“Where was Adonai in the Holocaust?  Adonai was in Niuvelande, a Dutch village in which 700 residents rescued 500 Jews, including 100 Jewish children.  Adonai was in Le Chambon-sur-Lignon, whose citizens hid and protected 5000 Jews under the inspired leadership of Pastor Andre Trocme.  Adonai was in the rat-infested sewers of Lvov, where Polish sewer workers hid 17 Jews for 14 months.”  His list goes on, and he finally says: “Holocaust scholars now estimate that there were between 50,000 and 500,000 Christian rescuers.  Whatever the number, there were too few.  Sadly there are always too few moral heroes in history.”

“How ironic that our children … know the names of Klaus Barbie, Goebbels, Goering, Eichmann, Himmler and Hitler but not the names of those who risked their lives to hide and protect the Frank family….When the rescuers are asked “Why did you risk all this?” they typically respond “What else could I do?  What would you do?”

For today, let’s just ask ourselves the questions that Schulweis’ book asked: “That question places a mirror to my soul.  Would I open the door?  Would I hide this pursued pregnant woman?  Would I take care of her needs?  When rations during the war were so meager would I risk getting extra food without raising suspicion?   Would I take an infant into my home whose cries might reveal our hiding place?  What would I do with their refuse or with their bodies after their death?  Stefa Krakowska, a Polish peasant, hid 14 persons in her home, ranging from age 3 to age 60, in a home in which a simple pail served as the toilet.  When an older Jewish woman fell sick and knew herself to be dying, she turned to Stefa.  “My God, my dead body may bring disaster to you. What will you do with my body?” She feared for the others’ safety.  She died.  At night, secretly and in stages they buried her dismembered body in Stefa’s garden.”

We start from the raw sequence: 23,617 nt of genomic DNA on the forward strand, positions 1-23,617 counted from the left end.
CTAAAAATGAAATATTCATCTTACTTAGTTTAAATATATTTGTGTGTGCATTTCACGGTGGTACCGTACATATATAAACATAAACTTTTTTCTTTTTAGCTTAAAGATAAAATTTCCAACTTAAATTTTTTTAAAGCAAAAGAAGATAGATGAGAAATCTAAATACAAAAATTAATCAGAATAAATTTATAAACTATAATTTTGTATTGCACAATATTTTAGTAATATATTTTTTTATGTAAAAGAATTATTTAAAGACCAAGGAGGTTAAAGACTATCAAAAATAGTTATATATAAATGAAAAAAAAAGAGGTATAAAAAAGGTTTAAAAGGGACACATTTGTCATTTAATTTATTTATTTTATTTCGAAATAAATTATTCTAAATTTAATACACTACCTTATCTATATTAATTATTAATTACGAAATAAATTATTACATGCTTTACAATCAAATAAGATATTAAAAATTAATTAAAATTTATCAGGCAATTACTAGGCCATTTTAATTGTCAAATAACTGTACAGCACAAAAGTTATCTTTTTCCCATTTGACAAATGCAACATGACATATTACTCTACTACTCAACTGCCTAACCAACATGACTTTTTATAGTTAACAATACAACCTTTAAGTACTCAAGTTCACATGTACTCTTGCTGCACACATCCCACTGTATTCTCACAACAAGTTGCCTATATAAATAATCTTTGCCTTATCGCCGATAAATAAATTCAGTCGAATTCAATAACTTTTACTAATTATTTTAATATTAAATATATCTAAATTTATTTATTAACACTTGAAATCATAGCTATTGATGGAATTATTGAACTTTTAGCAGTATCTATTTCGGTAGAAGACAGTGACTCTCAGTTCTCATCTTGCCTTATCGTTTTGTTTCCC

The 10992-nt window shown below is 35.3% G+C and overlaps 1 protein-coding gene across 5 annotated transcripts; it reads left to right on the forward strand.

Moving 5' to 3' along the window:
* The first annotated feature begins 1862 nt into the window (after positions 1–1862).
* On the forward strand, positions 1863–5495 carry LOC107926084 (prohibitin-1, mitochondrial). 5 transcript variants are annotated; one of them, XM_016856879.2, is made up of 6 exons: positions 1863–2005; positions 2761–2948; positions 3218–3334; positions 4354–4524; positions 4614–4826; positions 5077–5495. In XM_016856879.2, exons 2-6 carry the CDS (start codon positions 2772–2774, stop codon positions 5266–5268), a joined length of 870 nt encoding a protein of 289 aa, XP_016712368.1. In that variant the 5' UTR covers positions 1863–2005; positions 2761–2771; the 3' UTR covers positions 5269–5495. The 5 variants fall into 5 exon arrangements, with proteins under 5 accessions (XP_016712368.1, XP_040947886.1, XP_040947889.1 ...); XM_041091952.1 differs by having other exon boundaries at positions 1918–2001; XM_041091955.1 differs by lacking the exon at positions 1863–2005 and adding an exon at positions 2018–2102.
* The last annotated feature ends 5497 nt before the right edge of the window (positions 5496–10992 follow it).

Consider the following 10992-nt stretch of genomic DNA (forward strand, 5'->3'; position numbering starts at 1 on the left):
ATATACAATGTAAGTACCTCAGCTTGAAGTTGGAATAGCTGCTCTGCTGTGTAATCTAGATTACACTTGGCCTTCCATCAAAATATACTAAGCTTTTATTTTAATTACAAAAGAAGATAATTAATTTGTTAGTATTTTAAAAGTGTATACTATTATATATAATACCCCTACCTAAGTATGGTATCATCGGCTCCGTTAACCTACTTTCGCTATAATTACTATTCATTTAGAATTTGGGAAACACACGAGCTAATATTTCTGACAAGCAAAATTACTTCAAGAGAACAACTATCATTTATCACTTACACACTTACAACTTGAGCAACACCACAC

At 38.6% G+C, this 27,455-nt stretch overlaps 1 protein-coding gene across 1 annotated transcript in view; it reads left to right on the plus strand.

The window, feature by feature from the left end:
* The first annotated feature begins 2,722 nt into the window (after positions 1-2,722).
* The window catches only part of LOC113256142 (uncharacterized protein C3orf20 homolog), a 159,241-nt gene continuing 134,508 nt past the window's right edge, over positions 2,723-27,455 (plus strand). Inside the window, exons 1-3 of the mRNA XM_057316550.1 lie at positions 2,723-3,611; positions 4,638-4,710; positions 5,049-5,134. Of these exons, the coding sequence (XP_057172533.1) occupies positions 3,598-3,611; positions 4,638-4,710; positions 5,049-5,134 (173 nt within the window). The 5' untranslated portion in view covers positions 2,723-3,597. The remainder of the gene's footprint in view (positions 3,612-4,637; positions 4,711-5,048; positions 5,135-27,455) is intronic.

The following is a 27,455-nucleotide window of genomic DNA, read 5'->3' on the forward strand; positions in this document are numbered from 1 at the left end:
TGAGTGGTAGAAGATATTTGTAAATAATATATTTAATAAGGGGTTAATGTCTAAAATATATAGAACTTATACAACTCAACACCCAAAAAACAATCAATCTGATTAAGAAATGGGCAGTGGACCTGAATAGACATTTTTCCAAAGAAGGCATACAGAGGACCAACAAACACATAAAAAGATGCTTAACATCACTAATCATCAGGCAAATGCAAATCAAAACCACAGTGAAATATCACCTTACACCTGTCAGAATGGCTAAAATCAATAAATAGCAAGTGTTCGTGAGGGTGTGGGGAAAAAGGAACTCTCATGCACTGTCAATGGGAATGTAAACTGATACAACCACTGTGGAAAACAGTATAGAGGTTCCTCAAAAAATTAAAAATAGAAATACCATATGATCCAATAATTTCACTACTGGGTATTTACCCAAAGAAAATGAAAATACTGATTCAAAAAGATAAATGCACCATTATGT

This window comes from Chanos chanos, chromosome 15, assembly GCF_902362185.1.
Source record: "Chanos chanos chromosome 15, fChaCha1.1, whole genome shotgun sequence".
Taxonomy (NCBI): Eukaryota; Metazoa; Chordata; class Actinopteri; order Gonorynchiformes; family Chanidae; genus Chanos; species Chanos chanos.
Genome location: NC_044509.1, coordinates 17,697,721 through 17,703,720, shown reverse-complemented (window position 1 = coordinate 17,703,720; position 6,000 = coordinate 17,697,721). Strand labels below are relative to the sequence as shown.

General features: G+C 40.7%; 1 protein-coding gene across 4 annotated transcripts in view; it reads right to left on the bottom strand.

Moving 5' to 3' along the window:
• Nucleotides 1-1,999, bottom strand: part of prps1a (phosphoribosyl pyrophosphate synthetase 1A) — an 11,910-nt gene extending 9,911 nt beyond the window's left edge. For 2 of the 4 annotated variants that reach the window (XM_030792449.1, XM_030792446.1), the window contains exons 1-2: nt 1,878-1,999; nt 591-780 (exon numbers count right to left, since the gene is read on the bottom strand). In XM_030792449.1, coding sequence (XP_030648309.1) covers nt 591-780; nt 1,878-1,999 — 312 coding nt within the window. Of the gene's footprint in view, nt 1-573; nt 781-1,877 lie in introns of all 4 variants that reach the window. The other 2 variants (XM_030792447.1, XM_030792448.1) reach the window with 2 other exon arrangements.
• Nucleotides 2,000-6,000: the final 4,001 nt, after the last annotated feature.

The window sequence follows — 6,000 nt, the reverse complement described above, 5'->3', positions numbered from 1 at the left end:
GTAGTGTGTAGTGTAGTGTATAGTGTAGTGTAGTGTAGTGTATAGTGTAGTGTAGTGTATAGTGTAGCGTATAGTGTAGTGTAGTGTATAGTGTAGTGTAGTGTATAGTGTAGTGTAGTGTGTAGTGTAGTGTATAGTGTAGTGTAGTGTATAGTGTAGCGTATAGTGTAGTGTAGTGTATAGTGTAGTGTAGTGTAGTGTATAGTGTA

“Sadly, there are always too few moral heroes in history.”  What a haunting observation.  But there is good news, too. To be a moral hero you don’t have to be a king, wealthy, powerful or attractive.  What you do have to do is be faithful…and that’s something that any man or woman can choose to do.  You, and I, can be moral heroes for the cause of Christ.

I’m often afraid to speak out because God’s point of view isn’t popular.  As a group, Christians today lack the moral courage to speak, live and act on our convictions and on what we know to be truth.  Let’s be the moral heroes that this world so desperately needs and that God wants us to be.  Let it never be said that in our day there were no moral heroes.  Let us be those heroes to our friends, family, co-workers and even our enemies.

PRAYER:  Give us moral courage to follow You through life and death.  Let us, as we stand around the campfire when You are on trial in this world, not deny You, but let us speak Your name boldly, proudly, humbly.  Let us be the heroes You need us to be in our own day and age.  In Jesus’ name, Amen.

Copyright 2016, Galen C. Dalrymple. All rights reserved.

DayBreaks for 7/19/16 – One Old Man and a Boat

DayBreaks for 7/19/16 – One Old Man and a Boat

From the DayBreaks archive, July 2006: